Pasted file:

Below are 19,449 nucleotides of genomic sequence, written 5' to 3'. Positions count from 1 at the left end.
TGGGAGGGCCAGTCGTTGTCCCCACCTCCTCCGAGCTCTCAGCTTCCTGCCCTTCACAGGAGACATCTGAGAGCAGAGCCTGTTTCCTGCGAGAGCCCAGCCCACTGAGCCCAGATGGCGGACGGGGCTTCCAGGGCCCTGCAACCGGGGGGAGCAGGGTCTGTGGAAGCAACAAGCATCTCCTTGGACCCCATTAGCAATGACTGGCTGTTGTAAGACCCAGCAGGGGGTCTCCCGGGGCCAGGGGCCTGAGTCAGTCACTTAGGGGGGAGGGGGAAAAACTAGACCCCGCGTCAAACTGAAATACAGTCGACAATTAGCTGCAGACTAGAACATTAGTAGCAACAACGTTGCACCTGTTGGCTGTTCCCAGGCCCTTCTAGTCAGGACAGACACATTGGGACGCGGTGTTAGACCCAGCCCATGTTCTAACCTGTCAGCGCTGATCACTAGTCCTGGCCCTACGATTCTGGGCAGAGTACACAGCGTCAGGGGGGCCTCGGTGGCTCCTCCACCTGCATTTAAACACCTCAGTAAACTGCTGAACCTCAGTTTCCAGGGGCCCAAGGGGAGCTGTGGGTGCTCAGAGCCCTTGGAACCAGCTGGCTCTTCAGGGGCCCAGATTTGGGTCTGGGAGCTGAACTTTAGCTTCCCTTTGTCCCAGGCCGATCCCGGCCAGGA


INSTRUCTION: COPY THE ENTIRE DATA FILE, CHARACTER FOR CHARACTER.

Below are 19,449 nucleotides of genomic sequence, written 5' to 3'. Positions count from 1 at the left end.
TGGGAGGGCCAGTCGTTGTCCCCACCTCCTCCGAGCTCTCAGCTTCCTGCCCTTCACAGGAGACATCTGAGAGCAGAGCCTGTTTCCTGCGAGAGCCCAGCCCACTGAGCCCAGATGGCGGACGGGGCTTCCAGGGCCCTGCAACCGGGGGGAGCAGGGTCTGTGGAAGCAACAAGCATCTCCTTGGACCCCATTAGCAATGACTGGCTGTTGTAAGACCCAGCAGGGGGTCTCCCGGGGCCAGGGGCCTGAGTCAGTCACTTAGGGGGGAGGGGGAAAAACTAGACCCCGCGTCAAACTGAAATACAGTCGACAATTAGCTGCAGACTAGAACATTAGTAGCAACAACGTTGCACCTGTTGGCTGTTCCCAGGCCCTTCTAGTCAGGACAGACACATTGGGACGCGGTGTTAGACCCAGCCCATGTTCTAACCTGTCAGCGCTGATCACTAGTCCTGGCCCTACGATTCTGGGCAGAGTACACAGCGTCAGGGGGGCCTCGGTGGCTCCTCCACCTGCATTTAAACACCTCAGTAAACTGCTGAACCTCAGTTTCCAGGGGCCCAAGGGGAGCTGTGGGTGCTCAGAGCCCTTGGAACCAGCTGGCTCTTCAGGGGCCCAGATTTGGGTCTGGGAGCTGAACTTTAGCTTCCCTTTGTCCCAGGCCGATCCCGGCCAGGA